It seems that, in this paragraph, by “the store”, White is talking about Borders/B&N, which, in the ’80s and ’90s, are asserted to have imposed, as distributors, an exchange system where “the store[s]” didn’t pay for the books delivered to them until those particular books were sold.

      But he’s already said that “by the 1970s most independent bookstores […] had thoroughly conceded the authority to determine what would count as literature to the commercial presses.”  By smearing everything from the ’70s ’til now together in his anger, he makes it sound like, with only a few exceptions, all customer-service teammates in “bookstores” for the past couple+ decades were not-readers.

  11. Anonymous

      I think your second paragraph’s a real overstatement. Again, I don’t see anything in the original article to merit that interpretation.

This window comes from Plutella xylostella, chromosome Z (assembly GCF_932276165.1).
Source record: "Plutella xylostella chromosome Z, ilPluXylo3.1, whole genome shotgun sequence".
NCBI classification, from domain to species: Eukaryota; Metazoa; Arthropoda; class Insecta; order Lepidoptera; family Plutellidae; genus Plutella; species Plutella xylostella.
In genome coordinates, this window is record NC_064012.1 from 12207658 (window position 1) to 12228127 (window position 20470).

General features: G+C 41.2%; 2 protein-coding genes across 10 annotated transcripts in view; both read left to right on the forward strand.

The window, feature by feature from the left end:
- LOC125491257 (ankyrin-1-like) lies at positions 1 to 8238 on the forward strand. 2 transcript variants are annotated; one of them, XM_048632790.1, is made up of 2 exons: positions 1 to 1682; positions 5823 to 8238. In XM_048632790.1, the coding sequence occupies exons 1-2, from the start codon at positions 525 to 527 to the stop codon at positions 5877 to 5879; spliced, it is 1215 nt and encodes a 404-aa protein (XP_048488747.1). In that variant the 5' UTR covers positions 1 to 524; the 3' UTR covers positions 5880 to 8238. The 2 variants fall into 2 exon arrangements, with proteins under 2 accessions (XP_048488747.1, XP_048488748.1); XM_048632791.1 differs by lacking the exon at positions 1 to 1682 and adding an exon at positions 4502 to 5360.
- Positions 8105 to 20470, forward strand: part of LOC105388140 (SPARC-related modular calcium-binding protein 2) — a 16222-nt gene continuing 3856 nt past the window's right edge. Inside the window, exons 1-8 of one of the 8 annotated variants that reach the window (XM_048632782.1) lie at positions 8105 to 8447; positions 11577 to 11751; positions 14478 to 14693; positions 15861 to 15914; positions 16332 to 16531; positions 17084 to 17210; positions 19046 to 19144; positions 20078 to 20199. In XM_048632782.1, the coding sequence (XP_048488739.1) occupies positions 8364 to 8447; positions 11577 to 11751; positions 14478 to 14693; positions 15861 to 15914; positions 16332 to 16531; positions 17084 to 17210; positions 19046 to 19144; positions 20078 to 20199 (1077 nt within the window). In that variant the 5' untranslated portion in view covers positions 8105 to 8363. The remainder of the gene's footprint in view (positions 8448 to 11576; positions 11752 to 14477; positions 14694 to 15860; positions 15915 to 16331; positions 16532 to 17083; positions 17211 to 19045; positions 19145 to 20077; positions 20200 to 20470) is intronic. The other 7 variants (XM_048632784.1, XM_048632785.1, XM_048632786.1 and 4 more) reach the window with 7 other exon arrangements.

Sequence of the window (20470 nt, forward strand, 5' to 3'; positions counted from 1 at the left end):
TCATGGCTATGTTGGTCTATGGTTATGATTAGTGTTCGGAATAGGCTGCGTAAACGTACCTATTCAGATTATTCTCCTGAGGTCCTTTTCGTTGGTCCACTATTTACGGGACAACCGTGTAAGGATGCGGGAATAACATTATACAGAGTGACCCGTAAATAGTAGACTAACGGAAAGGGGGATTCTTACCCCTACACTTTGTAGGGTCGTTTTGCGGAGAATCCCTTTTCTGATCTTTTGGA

Meanwhile, if y’all have had a different experience in a B&N than the one Curt’s describing—if you’ve met a sales rep or employee there who’s up on, say, anything other than mainstream commercial fiction—then I guess you get to be right, and Curt gets to be wrong.

      Here’s my most recent B&N encounter: I walked in looking for a copy of Marx’s Capital (Volume 1, the Ben Fowkes translation). The B&N 1) didn’t have a copy in stock (of course). 2) The employee I spoke with claimed to have never heard of the book. 3) She then told me they “didn’t have it.” When I politely suggested that she search again (adding that it’s, you know, the best-known translation of what is arguably the most important book of the 19th century), she was at last able to locate the title in their system, and order a copy for me. Oh, I should add that this was the B&N that’s attached to DePaul University.

      I guess should also add of course that Curt created and ran FC2 with Ron Sukenick; he’s not talking entirely out his ass here. Those sales reps he’s describing—he spent a lot of time working with them. Those returns—he had them done to him. His “anger” (your word, not his) might have some justification. (Meanwhile, your experience in book sales/publishing beyond being a customer is…?)